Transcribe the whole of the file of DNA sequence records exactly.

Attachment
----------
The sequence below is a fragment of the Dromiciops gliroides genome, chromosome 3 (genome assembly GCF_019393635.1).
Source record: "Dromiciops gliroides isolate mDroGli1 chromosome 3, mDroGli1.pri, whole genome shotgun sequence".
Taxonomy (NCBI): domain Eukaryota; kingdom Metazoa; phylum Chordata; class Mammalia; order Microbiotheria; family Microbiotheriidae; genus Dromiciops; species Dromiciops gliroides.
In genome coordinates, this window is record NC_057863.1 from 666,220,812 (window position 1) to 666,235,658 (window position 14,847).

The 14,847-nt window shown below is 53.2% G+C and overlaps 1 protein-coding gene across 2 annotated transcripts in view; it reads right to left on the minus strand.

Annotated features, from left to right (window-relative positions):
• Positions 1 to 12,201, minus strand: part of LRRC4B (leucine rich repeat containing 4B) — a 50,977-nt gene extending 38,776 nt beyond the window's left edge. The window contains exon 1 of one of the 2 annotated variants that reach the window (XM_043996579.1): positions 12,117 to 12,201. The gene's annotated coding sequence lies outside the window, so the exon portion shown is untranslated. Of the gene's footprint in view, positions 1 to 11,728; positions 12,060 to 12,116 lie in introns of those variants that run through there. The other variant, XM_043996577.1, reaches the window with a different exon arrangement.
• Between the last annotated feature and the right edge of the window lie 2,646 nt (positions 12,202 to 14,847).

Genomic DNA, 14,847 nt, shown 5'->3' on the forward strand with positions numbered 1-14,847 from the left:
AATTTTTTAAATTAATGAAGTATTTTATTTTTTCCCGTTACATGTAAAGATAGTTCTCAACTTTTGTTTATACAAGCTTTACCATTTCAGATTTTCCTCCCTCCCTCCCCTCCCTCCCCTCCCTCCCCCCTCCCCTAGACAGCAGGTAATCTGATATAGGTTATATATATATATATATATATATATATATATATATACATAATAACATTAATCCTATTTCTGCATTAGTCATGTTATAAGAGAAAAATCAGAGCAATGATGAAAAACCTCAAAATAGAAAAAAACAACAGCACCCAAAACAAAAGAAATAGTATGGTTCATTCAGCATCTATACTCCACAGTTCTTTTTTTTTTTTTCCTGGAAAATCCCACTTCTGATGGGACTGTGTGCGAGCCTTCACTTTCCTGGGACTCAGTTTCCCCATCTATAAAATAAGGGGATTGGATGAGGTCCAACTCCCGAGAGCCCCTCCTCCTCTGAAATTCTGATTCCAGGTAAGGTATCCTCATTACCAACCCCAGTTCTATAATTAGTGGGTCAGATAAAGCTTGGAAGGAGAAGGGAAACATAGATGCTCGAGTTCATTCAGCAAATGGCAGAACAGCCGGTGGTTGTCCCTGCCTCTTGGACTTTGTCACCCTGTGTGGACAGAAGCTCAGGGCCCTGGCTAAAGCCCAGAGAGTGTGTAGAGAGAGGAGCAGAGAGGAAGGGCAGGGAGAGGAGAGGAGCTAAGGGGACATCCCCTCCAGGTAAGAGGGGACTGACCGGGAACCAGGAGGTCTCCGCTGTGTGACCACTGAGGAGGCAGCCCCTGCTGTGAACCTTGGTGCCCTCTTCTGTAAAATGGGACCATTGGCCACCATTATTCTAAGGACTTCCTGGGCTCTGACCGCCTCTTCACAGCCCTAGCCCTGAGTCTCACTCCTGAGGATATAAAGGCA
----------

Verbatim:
The sequence below is a fragment of the Dromiciops gliroides genome, chromosome 3 (genome assembly GCF_019393635.1).
Source record: "Dromiciops gliroides isolate mDroGli1 chromosome 3, mDroGli1.pri, whole genome shotgun sequence".
Taxonomy (NCBI): domain Eukaryota; kingdom Metazoa; phylum Chordata; class Mammalia; order Microbiotheria; family Microbiotheriidae; genus Dromiciops; species Dromiciops gliroides.
In genome coordinates, this window is record NC_057863.1 from 666,220,812 (window position 1) to 666,235,658 (window position 14,847).

The 14,847-nt window shown below is 53.2% G+C and overlaps 1 protein-coding gene across 2 annotated transcripts in view; it reads right to left on the minus strand.

Annotated features, from left to right (window-relative positions):
• Positions 1 to 12,201, minus strand: part of LRRC4B (leucine rich repeat containing 4B) — a 50,977-nt gene extending 38,776 nt beyond the window's left edge. The window contains exon 1 of one of the 2 annotated variants that reach the window (XM_043996579.1): positions 12,117 to 12,201. The gene's annotated coding sequence lies outside the window, so the exon portion shown is untranslated. Of the gene's footprint in view, positions 1 to 11,728; positions 12,060 to 12,116 lie in introns of those variants that run through there. The other variant, XM_043996577.1, reaches the window with a different exon arrangement.
• Between the last annotated feature and the right edge of the window lie 2,646 nt (positions 12,202 to 14,847).

Genomic DNA, 14,847 nt, shown 5'->3' on the forward strand with positions numbered 1-14,847 from the left:
AATTTTTTAAATTAATGAAGTATTTTATTTTTTCCCGTTACATGTAAAGATAGTTCTCAACTTTTGTTTATACAAGCTTTACCATTTCAGATTTTCCTCCCTCCCTCCCCTCCCTCCCCTCCCTCCCCCCTCCCCTAGACAGCAGGTAATCTGATATAGGTTATATATATATATATATATATATATATATATATATACATAATAACATTAATCCTATTTCTGCATTAGTCATGTTATAAGAGAAAAATCAGAGCAATGATGAAAAACCTCAAAATAGAAAAAAACAACAGCACCCAAAACAAAAGAAATAGTATGGTTCATTCAGCATCTATACTCCACAGTTCTTTTTTTTTTTTTCCTGGAAAATCCCACTTCTGATGGGACTGTGTGCGAGCCTTCACTTTCCTGGGACTCAGTTTCCCCATCTATAAAATAAGGGGATTGGATGAGGTCCAACTCCCGAGAGCCCCTCCTCCTCTGAAATTCTGATTCCAGGTAAGGTATCCTCATTACCAACCCCAGTTCTATAATTAGTGGGTCAGATAAAGCTTGGAAGGAGAAGGGAAACATAGATGCTCGAGTTCATTCAGCAAATGGCAGAACAGCCGGTGGTTGTCCCTGCCTCTTGGACTTTGTCACCCTGTGTGGACAGAAGCTCAGGGCCCTGGCTAAAGCCCAGAGAGTGTGTAGAGAGAGGAGCAGAGAGGAAGGGCAGGGAGAGGAGAGGAGCTAAGGGGACATCCCCTCCAGGTAAGAGGGGACTGACCGGGAACCAGGAGGTCTCCGCTGTGTGACCACTGAGGAGGCAGCCCCTGCTGTGAACCTTGGTGCCCTCTTCTGTAAAATGGGACCATTGGCCACCATTATTCTAAGGACTTCCTGGGCTCTGACCGCCTCTTCACAGCCCTAGCCCTGAGTCTCACTCCTGAGGATATAAAGGCA